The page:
Poetry is an unnecessary talent. Having written it since 13, I think I have earned the right to say this. That said, not all talents should be judged for their worldly utility. The real worth of poetry lies in its inspirational quotient.
I have not done a scientific study to say this but I am fairly certain that great poetry has inspired people to do great things. The poet is necessarily is an inspirer or an illuminator. Poetry is a catalyst. If a single poetic line inspires people with genuine utility-oriented talents to do great things that help humanity at large, then poetry serves its purpose as does the poet. However, it is not the poet’s business to do things. Poets lead a life of conceit where doing worldly/mundane/utilitarian things is anathema. I am reminded of a couple of jokes that the great poet Raghupati Sahay Firaq Gorakhpuri used to tell about poets. In one, a man falls into a well. A poet happens to pass by and he too falls into the well. Rather than looking for ways to rescue themselves, the poet declares that he would recite some verses from his poetry because he had found a captive audience. The other funny incident that Firaq narrates is about a haunted house which no one wanted to buy. A poet, unable to find any home for himself, he decides to buy it. He then drives the ghosts away by reciting his poetry.
In Hindi/Urdu and occasionally in Gujarati/English, I regard myself as a poet of unpredictable merit. When I am good, I produce some truly outstanding lines and literary constructs on a par with the best in the world. However, it is rare that I am good. Mostly, I am an efficient versifier who can engage prosaic minds for a short while. I say all this because I have been reading coverage about the poet Vijay Seshadri who has just the Pulitzer Prize. Prizes do not mean much other than what they do as a consequence of their being conferred. They help bring attention and concentrate a distracted public’s mind about something or someone.
For instance, I did not know about Seshadri until two days ago. Now I do. Pretty soon, I may not know much about him again unless what he writes engages me. I read some of what he writes and I think I am ready to move on. Notwithstanding the high praise he has received—and likely deservedly so—his poetry, or at any rate what I have read, is not for me. I do not judge poetry. I merely decide whether it is or it is not for me. Coming from the subcontinent—that would be South Asia—my ears are attuned to the cadence of the languages of the region when it comes to poetry; in particular Hindi, Urdu and Gujarati. Unless poetry has certain incantational rhythm or cadency I struggle to like it.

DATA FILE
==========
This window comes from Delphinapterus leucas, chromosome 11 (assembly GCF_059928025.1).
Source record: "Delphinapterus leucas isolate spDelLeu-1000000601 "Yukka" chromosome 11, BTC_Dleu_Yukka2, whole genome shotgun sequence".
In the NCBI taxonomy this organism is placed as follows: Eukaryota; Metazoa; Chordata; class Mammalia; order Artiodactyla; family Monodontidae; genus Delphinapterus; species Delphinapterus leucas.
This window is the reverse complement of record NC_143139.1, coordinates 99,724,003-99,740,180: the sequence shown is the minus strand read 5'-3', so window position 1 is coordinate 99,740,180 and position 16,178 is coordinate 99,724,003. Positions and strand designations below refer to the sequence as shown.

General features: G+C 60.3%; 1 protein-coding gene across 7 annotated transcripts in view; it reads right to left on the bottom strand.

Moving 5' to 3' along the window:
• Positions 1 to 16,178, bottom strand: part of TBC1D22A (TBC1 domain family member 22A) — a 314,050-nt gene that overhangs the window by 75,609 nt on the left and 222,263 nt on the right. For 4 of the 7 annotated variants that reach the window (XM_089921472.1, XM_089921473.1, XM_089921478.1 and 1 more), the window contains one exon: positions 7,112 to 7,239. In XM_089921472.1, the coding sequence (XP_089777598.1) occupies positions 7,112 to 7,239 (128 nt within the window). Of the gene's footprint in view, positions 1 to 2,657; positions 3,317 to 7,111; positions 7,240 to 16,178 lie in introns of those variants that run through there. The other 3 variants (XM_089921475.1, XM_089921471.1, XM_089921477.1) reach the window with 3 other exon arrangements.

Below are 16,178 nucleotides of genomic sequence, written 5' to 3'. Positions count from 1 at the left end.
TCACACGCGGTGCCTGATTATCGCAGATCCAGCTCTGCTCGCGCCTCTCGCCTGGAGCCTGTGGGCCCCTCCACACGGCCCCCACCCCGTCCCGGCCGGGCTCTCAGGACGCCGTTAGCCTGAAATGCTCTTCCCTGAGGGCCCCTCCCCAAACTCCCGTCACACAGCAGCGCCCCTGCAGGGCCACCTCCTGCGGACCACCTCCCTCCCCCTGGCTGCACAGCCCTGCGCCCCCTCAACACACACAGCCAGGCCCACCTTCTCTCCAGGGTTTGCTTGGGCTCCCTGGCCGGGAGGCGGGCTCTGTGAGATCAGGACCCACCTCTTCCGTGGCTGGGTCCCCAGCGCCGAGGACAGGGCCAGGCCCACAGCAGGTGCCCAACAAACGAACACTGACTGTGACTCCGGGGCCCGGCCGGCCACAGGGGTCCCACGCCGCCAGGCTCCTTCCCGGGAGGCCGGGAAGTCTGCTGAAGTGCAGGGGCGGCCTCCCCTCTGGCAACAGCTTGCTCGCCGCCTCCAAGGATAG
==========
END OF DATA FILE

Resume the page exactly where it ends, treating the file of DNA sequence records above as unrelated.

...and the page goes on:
I read some of Seshadri’s work and felt a sense of unbridgeable distance. It is no reflection on him so much as my inability to get into his realm. For instance, his ‘Descent of Man’ which begins with these lines:
My failure to evolve has been causing me a lot of grief lately,
I can’t walk on my knuckles through the acres of shattered glass in the streets
This is obviously a poetically inventive/evocative thought. Seshadri seems like a poet who expects you to know and understand the context within which his poems are set. You might ask if that is not the expectation of all poets. I am not so sure. The lines above have the merit of being meaningful in themselves even without being presented as part of a whole. That is certainly good poetry. My problem with it is mainly in terms of its rhythm. If I can’t get into the rhythm of the poetry, I generally avoid getting into its thought altogether. That is my failure and not the poet’s.
I am reminded of a ghazal I wrote sometime ago. It said:
खुश्क पत्तों के जंगल मे
दबे पाओं चलते हो
यह क्या करते हो?
Khushk patton ke jungle mein dabey paon chalte ho
Yeh kya karte ho?
(You walk tiptoed in a forest full of dry leaves,
What’s the point?)
As I mentioned before, for me the cadence and incantational quality of poetry is as much an attraction as its underlying sentiment or thought. Indian poetry tends to have that quality in large measure. It may have something to do with the Sanskritic origin of Indian languages as well as the oral transmission of ancient literature. In this context, I was struck by what the Open Magazine’s Divya Guha quoted Indian poet and writer Jeet Tahyil as saying about Seshadri who happened to be his teacher as well. Thayil said among the best things that Seshadri taught him as a student was that “the border between poetry and prose is not rigidly policed, it is breachable and porous.” That’s a fair point. Poetry is nothing but well-oiled prose.
Reading this post if you cannot tell whether I am praising Seshadri or not, it is not your fault. I am genuinely happy that a poet has got his due. Whether I enjoy his poetry is extraneous to his getting his due. The cause of poetry is more important than the cause of the poet.